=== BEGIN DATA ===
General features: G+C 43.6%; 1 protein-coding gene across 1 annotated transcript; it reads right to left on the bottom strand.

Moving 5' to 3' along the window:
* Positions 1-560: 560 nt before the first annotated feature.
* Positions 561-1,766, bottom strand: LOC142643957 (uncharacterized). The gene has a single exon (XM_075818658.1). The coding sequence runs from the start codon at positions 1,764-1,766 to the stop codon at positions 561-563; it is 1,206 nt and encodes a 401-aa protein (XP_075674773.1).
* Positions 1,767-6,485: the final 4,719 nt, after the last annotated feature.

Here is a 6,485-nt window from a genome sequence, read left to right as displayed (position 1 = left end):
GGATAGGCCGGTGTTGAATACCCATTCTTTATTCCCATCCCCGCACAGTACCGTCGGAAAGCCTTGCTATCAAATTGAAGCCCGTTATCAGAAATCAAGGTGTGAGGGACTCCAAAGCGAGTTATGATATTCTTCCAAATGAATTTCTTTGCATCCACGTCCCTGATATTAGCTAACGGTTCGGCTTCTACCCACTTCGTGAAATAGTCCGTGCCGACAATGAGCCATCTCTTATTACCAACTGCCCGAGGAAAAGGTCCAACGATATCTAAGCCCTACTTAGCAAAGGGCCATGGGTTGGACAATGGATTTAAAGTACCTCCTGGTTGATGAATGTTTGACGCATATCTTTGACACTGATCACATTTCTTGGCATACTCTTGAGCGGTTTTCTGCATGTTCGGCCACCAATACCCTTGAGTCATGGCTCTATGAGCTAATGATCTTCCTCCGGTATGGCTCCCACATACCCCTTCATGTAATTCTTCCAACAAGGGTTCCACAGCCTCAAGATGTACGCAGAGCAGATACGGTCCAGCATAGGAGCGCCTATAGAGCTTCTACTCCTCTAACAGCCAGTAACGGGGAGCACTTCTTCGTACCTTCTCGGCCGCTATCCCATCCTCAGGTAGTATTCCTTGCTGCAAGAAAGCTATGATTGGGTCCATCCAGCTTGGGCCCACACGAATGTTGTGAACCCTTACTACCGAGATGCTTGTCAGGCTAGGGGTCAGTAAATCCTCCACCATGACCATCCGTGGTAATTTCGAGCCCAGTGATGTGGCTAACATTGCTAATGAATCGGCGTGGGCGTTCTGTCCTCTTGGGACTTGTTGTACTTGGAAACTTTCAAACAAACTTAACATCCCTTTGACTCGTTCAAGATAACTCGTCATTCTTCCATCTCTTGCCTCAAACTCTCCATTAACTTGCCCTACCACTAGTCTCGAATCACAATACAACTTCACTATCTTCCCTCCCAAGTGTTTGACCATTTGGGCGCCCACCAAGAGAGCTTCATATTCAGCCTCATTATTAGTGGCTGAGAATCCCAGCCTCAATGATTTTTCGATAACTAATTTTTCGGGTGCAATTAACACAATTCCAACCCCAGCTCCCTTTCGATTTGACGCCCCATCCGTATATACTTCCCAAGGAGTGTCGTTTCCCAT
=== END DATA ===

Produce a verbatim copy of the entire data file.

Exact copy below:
General features: G+C 43.6%; 1 protein-coding gene across 1 annotated transcript; it reads right to left on the bottom strand.

Moving 5' to 3' along the window:
* Positions 1-560: 560 nt before the first annotated feature.
* Positions 561-1,766, bottom strand: LOC142643957 (uncharacterized). The gene has a single exon (XM_075818658.1). The coding sequence runs from the start codon at positions 1,764-1,766 to the stop codon at positions 561-563; it is 1,206 nt and encodes a 401-aa protein (XP_075674773.1).
* Positions 1,767-6,485: the final 4,719 nt, after the last annotated feature.

Here is a 6,485-nt window from a genome sequence, read left to right as displayed (position 1 = left end):
GGATAGGCCGGTGTTGAATACCCATTCTTTATTCCCATCCCCGCACAGTACCGTCGGAAAGCCTTGCTATCAAATTGAAGCCCGTTATCAGAAATCAAGGTGTGAGGGACTCCAAAGCGAGTTATGATATTCTTCCAAATGAATTTCTTTGCATCCACGTCCCTGATATTAGCTAACGGTTCGGCTTCTACCCACTTCGTGAAATAGTCCGTGCCGACAATGAGCCATCTCTTATTACCAACTGCCCGAGGAAAAGGTCCAACGATATCTAAGCCCTACTTAGCAAAGGGCCATGGGTTGGACAATGGATTTAAAGTACCTCCTGGTTGATGAATGTTTGACGCATATCTTTGACACTGATCACATTTCTTGGCATACTCTTGAGCGGTTTTCTGCATGTTCGGCCACCAATACCCTTGAGTCATGGCTCTATGAGCTAATGATCTTCCTCCGGTATGGCTCCCACATACCCCTTCATGTAATTCTTCCAACAAGGGTTCCACAGCCTCAAGATGTACGCAGAGCAGATACGGTCCAGCATAGGAGCGCCTATAGAGCTTCTACTCCTCTAACAGCCAGTAACGGGGAGCACTTCTTCGTACCTTCTCGGCCGCTATCCCATCCTCAGGTAGTATTCCTTGCTGCAAGAAAGCTATGATTGGGTCCATCCAGCTTGGGCCCACACGAATGTTGTGAACCCTTACTACCGAGATGCTTGTCAGGCTAGGGGTCAGTAAATCCTCCACCATGACCATCCGTGGTAATTTCGAGCCCAGTGATGTGGCTAACATTGCTAATGAATCGGCGTGGGCGTTCTGTCCTCTTGGGACTTGTTGTACTTGGAAACTTTCAAACAAACTTAACATCCCTTTGACTCGTTCAAGATAACTCGTCATTCTTCCATCTCTTGCCTCAAACTCTCCATTAACTTGCCCTACCACTAGTCTCGAATCACAATACAACTTCACTATCTTCCCTCCCAAGTGTTTGACCATTTGGGCGCCCACCAAGAGAGCTTCATATTCAGCCTCATTATTAGTGGCTGAGAATCCCAGCCTCAATGATTTTTCGATAACTAATTTTTCGGGTGCAATTAACACAATTCCAACCCCAGCTCCCTTTCGATTTGACGCCCCATCCGTATATACTTCCCAAGGAGTGTCGTTTCCCAT